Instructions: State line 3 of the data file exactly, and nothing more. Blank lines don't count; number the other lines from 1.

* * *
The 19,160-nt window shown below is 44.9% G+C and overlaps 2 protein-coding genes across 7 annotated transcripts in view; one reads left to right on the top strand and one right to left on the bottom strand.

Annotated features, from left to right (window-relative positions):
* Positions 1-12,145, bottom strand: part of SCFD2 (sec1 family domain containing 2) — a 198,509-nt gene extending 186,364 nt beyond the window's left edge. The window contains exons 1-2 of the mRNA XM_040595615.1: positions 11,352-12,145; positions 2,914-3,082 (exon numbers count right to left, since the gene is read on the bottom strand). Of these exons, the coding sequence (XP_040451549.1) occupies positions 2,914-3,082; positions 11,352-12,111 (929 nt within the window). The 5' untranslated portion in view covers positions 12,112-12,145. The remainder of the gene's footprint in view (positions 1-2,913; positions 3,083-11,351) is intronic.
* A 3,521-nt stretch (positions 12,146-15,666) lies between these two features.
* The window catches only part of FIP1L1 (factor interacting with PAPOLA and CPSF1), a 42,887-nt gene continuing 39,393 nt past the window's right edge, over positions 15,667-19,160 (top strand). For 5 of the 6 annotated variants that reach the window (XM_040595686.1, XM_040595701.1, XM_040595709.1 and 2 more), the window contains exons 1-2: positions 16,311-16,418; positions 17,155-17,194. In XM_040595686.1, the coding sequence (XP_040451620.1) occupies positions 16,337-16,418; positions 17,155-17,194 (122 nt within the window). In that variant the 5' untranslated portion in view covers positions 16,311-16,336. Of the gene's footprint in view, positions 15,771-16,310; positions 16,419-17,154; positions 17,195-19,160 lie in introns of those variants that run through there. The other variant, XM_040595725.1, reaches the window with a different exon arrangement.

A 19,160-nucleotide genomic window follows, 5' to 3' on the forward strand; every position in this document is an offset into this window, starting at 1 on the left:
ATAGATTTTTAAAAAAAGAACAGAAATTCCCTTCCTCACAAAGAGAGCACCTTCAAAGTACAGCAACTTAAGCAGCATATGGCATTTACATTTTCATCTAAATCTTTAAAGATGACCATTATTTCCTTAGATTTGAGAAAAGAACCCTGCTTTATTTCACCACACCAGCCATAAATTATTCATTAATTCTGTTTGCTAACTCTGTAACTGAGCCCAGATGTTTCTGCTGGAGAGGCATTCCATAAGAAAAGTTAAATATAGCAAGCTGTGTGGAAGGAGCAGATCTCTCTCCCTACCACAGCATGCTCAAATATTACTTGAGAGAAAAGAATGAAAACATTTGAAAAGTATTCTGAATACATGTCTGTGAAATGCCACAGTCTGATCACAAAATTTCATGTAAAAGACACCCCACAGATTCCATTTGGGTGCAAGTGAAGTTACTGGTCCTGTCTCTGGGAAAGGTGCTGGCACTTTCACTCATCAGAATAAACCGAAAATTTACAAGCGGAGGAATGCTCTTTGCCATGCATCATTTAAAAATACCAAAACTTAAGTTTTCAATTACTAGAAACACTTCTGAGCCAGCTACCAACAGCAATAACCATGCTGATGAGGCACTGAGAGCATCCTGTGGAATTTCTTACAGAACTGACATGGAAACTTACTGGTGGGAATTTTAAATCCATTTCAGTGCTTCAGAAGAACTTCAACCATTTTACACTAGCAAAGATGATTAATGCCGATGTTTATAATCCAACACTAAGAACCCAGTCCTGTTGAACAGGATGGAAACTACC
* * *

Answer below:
* Positions 1-12,145, bottom strand: part of SCFD2 (sec1 family domain containing 2) — a 198,509-nt gene extending 186,364 nt beyond the window's left edge. The window contains exons 1-2 of the mRNA XM_040595615.1: positions 11,352-12,145; positions 2,914-3,082 (exon numbers count right to left, since the gene is read on the bottom strand). Of these exons, the coding sequence (XP_040451549.1) occupies positions 2,914-3,082; positions 11,352-12,111 (929 nt within the window). The 5' untranslated portion in view covers positions 12,112-12,145. The remainder of the gene's footprint in view (positions 1-2,913; positions 3,083-11,351) is intronic.